In certain cholesteric liquid crystal drive configurations, higher voltages can be required to obtain the planar state. One specific example of this is a drive method referred to as “left hand slope” (LHS). In the left hand slope scheme, the entire display is driven to the planar state, using a relatively high voltage, for example 150V. Then selected areas are driven to the focal conic state, which typically requires a lower voltage, for example 20V. Most voltage driven systems are essentially acting as capacitors, which means if the thickness of the material is reduced, then the voltage required to drive them is also reduced. For example, if the thickness of the display material were to be cut in half, then the drive voltage would also be cut in half. The unfortunate side effect of this is that the reflectance of the display material planar state also tends to be reduced by a similar ratio. Hence it is desirable to have a system that can reduce the drive voltage of the display, without reducing the effective thickness of the display material.

FIG. 1a and b show a traditional voltage based display, which utilizes a substrate 20, a first conductor 1, a full layer of display imaging material 10, and a second conductor 2. The system can also include an optional colored layer, hereafter referred to as a nano layer 15. This layer can be located anywhere in the display stack, depending on the transparency of the other layers. The primary purpose is to increase the contrast between the focal conic and planar states by absorbing additional wavelengths of light, making the focal conic state appear darker. For this reason, the nano layer is typically located on the side of the display imaging layer distal from the viewer.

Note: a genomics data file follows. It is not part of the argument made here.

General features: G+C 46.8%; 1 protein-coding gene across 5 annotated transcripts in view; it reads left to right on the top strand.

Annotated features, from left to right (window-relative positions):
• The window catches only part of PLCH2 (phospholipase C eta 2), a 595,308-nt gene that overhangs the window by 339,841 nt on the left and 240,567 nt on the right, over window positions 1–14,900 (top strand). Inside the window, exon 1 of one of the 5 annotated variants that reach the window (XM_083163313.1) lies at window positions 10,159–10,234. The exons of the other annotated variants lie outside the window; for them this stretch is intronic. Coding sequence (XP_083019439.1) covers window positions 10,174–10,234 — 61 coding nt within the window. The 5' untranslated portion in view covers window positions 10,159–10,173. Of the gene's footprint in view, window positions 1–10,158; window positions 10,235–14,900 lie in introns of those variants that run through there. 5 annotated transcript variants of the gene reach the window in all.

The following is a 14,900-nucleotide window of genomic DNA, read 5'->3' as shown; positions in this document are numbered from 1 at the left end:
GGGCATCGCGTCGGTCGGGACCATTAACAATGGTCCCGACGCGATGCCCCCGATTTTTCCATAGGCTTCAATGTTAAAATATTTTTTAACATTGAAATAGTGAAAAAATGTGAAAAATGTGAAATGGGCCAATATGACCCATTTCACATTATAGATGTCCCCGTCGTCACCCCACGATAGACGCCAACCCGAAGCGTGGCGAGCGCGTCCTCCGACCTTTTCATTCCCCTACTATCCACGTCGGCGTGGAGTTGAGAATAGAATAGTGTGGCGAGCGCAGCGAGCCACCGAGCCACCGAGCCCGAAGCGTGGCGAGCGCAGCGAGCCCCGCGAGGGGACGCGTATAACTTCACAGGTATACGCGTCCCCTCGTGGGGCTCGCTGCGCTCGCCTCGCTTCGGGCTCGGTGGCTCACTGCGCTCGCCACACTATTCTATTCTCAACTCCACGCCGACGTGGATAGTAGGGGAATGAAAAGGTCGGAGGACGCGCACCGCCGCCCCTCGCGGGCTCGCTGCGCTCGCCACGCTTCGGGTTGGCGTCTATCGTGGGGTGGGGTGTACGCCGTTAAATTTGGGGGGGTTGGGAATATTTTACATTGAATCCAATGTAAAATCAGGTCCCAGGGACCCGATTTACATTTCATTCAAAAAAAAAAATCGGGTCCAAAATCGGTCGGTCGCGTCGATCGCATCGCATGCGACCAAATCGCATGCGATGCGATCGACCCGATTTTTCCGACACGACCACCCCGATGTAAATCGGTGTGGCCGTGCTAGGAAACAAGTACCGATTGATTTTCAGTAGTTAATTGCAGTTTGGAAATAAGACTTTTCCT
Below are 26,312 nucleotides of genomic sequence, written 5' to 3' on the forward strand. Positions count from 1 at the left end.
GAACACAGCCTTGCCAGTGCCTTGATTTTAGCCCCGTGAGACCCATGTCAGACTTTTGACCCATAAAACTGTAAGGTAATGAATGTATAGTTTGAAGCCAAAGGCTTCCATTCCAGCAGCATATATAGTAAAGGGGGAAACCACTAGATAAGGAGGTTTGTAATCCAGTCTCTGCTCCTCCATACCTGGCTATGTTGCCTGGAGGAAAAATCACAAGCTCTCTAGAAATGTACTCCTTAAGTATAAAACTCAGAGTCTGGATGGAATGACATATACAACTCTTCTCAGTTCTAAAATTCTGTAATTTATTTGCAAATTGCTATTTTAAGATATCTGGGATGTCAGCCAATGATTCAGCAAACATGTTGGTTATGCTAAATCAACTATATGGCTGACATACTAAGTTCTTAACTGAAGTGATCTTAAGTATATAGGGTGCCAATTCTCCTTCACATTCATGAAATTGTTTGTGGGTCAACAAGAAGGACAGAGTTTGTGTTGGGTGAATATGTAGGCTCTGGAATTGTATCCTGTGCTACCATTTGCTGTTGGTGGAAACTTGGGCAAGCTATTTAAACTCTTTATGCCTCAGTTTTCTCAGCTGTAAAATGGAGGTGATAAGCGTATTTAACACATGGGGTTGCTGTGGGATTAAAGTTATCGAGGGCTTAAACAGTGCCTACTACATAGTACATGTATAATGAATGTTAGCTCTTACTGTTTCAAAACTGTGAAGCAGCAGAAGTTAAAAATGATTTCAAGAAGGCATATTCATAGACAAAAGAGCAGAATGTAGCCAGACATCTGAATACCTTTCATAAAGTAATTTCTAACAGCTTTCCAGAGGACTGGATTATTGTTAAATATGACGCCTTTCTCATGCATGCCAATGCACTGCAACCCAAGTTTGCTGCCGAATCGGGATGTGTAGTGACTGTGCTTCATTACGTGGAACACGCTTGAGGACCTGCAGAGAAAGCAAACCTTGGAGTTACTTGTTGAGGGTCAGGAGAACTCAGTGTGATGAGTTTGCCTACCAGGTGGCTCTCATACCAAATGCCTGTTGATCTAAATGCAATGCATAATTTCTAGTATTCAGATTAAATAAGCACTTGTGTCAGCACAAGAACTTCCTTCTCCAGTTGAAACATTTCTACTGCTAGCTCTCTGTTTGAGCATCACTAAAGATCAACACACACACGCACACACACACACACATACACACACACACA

The traditional display is written using the left hand slope method by first writing the entire display to the planar state, then writing individual pixels to the focal conic state. In a passive matrix system, this is accomplished by applying a first voltage to all of the electrodes in the first conductor and a second voltage to all of the electrodes in the second conductor. This writes the display to planar. Selected pixels are then written by applying writing voltages to selected electrodes in the first and second conductor, and non-write (or “hold”) voltages to the unselected areas. A full write of the display can require several “scans”, or sequences of sending several combinations of write and non-write signals to various electrodes.